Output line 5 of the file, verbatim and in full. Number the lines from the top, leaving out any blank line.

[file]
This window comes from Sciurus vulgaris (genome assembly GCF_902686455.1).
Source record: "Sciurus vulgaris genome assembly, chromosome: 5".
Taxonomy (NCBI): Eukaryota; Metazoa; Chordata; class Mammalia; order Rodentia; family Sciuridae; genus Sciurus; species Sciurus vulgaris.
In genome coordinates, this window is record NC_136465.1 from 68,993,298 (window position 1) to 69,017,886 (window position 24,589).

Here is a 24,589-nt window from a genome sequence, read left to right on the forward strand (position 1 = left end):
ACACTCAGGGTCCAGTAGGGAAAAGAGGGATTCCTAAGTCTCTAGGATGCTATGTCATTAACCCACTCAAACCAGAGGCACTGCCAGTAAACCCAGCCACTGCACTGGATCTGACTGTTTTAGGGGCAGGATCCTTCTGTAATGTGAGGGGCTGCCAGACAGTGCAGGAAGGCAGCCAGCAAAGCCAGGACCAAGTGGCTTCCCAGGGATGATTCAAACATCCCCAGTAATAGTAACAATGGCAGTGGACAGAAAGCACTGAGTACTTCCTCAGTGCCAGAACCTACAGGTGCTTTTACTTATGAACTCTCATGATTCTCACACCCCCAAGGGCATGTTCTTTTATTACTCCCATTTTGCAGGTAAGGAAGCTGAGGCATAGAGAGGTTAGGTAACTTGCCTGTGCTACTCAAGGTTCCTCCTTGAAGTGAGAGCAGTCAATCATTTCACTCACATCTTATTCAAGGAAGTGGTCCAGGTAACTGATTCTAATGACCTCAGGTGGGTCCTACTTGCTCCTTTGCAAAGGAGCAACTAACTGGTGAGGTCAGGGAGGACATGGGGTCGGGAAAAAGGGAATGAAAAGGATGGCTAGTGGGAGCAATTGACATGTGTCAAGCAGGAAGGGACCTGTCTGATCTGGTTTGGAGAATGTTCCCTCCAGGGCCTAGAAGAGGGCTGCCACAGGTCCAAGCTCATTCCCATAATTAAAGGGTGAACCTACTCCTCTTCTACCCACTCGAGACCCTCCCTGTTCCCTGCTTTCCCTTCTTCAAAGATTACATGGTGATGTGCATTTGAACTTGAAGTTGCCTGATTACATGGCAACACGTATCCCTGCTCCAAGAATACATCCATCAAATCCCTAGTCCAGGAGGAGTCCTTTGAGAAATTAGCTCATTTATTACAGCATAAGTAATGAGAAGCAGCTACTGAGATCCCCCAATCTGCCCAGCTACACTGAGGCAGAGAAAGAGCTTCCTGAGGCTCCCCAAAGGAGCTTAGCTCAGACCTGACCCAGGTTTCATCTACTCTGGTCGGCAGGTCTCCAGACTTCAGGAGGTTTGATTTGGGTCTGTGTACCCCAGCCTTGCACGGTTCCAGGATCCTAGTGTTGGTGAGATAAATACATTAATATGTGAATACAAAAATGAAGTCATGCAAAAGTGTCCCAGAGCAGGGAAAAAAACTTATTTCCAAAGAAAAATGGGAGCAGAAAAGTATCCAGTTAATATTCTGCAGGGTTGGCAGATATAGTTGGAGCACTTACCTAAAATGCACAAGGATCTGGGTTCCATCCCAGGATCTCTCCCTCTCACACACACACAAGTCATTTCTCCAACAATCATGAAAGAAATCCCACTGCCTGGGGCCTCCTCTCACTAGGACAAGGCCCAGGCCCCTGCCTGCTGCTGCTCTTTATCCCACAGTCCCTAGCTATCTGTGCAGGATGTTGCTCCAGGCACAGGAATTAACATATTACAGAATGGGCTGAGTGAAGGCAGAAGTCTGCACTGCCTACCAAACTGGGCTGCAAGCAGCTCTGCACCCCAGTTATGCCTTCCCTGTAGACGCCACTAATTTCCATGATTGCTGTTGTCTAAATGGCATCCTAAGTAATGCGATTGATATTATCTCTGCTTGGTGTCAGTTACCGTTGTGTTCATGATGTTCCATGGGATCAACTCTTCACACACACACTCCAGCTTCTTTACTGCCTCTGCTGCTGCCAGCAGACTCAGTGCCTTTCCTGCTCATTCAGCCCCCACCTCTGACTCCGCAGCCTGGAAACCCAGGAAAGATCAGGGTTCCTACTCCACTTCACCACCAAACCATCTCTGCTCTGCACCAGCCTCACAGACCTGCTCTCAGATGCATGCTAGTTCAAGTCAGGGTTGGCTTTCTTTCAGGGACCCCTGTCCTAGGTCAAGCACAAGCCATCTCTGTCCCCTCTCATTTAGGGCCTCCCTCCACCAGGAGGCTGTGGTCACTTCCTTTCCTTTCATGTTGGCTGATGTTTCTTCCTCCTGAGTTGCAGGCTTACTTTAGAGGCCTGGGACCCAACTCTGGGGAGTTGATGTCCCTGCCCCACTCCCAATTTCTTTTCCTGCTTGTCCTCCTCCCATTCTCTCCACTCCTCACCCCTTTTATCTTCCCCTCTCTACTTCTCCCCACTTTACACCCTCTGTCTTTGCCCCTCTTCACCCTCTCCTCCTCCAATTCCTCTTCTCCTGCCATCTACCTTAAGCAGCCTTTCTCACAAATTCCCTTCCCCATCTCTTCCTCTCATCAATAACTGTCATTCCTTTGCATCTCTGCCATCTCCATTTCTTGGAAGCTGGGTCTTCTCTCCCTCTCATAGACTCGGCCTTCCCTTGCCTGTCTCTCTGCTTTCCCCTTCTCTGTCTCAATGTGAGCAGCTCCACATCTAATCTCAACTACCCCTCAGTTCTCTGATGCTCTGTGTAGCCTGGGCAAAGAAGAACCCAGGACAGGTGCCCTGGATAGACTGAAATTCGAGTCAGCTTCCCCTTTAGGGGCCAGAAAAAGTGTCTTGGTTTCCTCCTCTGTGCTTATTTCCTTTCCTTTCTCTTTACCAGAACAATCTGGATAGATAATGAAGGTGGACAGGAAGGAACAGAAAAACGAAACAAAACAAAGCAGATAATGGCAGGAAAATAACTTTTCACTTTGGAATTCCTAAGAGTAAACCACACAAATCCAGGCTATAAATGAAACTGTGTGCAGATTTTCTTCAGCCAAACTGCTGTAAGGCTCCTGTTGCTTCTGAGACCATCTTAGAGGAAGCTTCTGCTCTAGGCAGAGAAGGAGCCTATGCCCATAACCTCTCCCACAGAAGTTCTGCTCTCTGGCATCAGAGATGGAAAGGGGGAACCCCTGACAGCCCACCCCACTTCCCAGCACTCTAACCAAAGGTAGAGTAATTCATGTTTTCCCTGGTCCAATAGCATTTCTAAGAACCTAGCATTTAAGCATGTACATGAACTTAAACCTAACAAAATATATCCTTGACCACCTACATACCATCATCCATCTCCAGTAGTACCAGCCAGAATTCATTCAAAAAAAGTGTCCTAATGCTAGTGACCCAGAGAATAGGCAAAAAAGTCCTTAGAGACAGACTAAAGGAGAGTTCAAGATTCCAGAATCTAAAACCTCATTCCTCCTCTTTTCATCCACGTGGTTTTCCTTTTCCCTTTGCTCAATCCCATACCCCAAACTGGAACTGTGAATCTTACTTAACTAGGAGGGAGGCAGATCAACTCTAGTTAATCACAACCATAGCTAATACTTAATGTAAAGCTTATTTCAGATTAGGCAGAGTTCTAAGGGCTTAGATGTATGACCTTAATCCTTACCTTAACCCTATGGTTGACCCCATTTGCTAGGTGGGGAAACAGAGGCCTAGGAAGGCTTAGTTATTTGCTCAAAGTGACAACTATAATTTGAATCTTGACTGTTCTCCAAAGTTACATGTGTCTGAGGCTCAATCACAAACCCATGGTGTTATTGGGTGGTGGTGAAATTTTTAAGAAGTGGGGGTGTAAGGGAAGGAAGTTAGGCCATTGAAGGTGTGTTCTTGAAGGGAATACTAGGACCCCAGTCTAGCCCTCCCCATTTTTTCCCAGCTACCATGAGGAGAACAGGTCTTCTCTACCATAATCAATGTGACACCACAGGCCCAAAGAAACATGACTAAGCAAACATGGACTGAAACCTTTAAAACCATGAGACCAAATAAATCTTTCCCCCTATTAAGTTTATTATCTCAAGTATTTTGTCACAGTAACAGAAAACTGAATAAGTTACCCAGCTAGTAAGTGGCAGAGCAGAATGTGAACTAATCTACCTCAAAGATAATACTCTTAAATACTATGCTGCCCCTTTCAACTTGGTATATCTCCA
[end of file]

Here is a 24,589-nt window from a genome sequence, read left to right on the forward strand (position 1 = left end):